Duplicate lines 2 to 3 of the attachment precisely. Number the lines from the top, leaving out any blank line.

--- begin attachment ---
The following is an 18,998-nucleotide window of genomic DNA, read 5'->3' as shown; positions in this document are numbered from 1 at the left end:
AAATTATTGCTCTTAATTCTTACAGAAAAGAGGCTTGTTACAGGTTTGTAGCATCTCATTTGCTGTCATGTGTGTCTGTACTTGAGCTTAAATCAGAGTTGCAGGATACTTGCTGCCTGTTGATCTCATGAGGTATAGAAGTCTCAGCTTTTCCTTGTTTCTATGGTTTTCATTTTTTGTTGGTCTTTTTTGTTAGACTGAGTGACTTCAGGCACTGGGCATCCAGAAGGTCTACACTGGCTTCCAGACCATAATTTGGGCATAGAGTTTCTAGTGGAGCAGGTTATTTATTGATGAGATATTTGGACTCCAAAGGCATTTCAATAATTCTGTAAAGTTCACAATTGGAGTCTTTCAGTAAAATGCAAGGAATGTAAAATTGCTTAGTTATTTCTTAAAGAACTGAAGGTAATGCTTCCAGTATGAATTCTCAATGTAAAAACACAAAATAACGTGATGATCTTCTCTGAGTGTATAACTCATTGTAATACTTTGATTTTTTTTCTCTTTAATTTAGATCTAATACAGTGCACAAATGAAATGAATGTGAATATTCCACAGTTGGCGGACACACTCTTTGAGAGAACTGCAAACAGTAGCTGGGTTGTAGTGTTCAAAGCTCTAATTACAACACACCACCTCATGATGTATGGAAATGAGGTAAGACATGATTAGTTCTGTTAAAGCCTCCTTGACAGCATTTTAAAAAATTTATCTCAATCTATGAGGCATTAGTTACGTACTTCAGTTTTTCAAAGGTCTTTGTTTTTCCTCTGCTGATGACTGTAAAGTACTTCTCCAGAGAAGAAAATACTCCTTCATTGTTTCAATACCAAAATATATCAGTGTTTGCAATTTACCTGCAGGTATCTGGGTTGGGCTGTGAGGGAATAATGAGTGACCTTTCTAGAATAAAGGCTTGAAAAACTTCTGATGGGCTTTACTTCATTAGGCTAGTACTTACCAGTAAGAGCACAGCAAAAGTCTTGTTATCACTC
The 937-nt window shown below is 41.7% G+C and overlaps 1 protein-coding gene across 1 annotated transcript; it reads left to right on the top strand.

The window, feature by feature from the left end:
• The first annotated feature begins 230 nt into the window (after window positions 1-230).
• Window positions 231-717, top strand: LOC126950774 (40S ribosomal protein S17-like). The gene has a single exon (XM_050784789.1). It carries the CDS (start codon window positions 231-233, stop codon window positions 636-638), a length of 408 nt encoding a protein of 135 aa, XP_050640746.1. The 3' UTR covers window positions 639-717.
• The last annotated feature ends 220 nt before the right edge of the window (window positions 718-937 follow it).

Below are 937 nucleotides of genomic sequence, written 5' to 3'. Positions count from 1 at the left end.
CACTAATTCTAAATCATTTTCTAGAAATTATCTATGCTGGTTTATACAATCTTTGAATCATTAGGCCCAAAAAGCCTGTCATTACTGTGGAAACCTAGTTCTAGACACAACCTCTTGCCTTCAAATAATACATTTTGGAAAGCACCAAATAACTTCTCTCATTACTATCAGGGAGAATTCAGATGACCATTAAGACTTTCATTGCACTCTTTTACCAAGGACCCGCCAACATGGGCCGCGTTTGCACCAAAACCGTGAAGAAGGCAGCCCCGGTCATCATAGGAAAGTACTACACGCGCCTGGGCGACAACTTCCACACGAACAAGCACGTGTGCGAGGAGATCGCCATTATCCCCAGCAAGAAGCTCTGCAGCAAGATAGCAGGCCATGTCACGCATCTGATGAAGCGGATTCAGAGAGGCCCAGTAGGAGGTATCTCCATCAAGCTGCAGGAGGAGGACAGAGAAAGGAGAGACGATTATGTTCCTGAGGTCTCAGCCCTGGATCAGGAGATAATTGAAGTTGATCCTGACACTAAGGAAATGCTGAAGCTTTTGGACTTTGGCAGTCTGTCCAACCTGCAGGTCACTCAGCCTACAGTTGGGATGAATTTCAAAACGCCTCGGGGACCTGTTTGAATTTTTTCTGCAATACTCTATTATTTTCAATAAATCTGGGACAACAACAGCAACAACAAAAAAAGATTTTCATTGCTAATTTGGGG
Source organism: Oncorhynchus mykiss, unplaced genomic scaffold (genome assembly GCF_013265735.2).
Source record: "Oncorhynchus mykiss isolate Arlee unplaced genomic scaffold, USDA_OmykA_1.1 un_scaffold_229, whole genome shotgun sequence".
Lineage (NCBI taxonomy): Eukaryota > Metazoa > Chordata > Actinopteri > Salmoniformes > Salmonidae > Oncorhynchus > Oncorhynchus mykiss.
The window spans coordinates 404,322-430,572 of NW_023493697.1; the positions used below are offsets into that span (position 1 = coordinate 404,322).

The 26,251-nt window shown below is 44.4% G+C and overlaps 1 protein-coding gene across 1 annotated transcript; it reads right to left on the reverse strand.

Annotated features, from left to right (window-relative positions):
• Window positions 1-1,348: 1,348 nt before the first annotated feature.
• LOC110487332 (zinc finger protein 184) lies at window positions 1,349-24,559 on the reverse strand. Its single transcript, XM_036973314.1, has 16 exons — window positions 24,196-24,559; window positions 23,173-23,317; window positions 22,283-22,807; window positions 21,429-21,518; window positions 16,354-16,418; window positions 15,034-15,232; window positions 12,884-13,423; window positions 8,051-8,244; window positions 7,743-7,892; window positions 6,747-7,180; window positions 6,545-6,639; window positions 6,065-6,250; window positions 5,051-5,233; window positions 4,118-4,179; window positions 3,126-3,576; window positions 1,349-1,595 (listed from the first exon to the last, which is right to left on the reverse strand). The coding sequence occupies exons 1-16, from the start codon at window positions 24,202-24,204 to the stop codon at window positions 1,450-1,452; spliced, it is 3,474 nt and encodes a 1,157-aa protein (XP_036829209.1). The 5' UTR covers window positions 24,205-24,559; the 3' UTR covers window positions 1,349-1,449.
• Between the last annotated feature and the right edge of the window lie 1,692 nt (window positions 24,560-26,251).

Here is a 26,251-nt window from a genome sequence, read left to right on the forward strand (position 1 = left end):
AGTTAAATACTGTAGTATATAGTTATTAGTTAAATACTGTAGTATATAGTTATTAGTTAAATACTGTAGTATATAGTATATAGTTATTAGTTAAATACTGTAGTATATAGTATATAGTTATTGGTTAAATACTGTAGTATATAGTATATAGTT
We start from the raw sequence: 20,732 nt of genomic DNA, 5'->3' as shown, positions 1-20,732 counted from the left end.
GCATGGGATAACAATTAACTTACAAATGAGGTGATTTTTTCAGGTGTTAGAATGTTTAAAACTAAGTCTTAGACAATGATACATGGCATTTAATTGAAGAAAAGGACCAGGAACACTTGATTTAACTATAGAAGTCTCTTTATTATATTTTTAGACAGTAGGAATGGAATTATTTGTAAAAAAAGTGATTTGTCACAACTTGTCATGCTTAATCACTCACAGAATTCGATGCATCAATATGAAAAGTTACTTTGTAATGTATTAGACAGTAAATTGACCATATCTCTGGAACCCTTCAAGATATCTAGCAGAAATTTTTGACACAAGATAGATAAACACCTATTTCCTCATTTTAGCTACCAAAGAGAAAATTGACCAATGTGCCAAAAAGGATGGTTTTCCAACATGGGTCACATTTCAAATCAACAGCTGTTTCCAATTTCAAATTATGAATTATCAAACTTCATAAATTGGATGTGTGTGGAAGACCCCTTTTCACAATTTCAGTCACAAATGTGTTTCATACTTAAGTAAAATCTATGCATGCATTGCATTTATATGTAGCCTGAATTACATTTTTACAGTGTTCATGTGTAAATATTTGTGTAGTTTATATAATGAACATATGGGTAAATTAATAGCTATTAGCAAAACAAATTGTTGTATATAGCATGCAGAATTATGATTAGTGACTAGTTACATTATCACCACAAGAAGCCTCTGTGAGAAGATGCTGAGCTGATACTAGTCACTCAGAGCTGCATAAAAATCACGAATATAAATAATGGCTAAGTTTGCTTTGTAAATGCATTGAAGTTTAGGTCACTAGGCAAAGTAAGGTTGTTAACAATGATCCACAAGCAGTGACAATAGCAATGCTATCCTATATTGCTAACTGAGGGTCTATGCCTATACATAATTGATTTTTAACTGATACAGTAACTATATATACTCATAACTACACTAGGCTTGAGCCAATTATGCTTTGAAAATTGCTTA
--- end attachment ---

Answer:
AAATTATTGCTCTTAATTCTTACAGAAAAGAGGCTTGTTACAGGTTTGTAGCATCTCATTTGCTGTCATGTGTGTCTGTACTTGAGCTTAAATCAGAGTTGCAGGATACTTGCTGCCTGTTGATCTCATGAGGTATAGAAGTCTCAGCTTTTCCTTGTTTCTATGGTTTTCATTTTTTGTTGGTCTTTTTTGTTAGACTGAGTGACTTCAGGCACTGGGCATCCAGAAGGTCTACACTGGCTTCCAGACCATAATTTGGGCATAGAGTTTCTAGTGGAGCAGGTTATTTATTGATGAGATATTTGGACTCCAAAGGCATTTCAATAATTCTGTAAAGTTCACAATTGGAGTCTTTCAGTAAAATGCAAGGAATGTAAAATTGCTTAGTTATTTCTTAAAGAACTGAAGGTAATGCTTCCAGTATGAATTCTCAATGTAAAAACACAAAATAACGTGATGATCTTCTCTGAGTGTATAACTCATTGTAATACTTTGATTTTTTTTCTCTTTAATTTAGATCTAATACAGTGCACAAATGAAATGAATGTGAATATTCCACAGTTGGCGGACACACTCTTTGAGAGAACTGCAAACAGTAGCTGGGTTGTAGTGTTCAAAGCTCTAATTACAACACACCACCTCATGATGTATGGAAATGAGGTAAGACATGATTAGTTCTGTTAAAGCCTCCTTGACAGCATTTTAAAAAATTTATCTCAATCTATGAGGCATTAGTTACGTACTTCAGTTTTTCAAAGGTCTTTGTTTTTCCTCTGCTGATGACTGTAAAGTACTTCTCCAGAGAAGAAAATACTCCTTCATTGTTTCAATACCAAAATATATCAGTGTTTGCAATTTACCTGCAGGTATCTGGGTTGGGCTGTGAGGGAATAATGAGTGACCTTTCTAGAATAAAGGCTTGAAAAACTTCTGATGGGCTTTACTTCATTAGGCTAGTACTTACCAGTAAGAGCACAGCAAAAGTCTTGTTATCACTC
The 937-nt window shown below is 41.7% G+C and overlaps 1 protein-coding gene across 1 annotated transcript; it reads left to right on the top strand.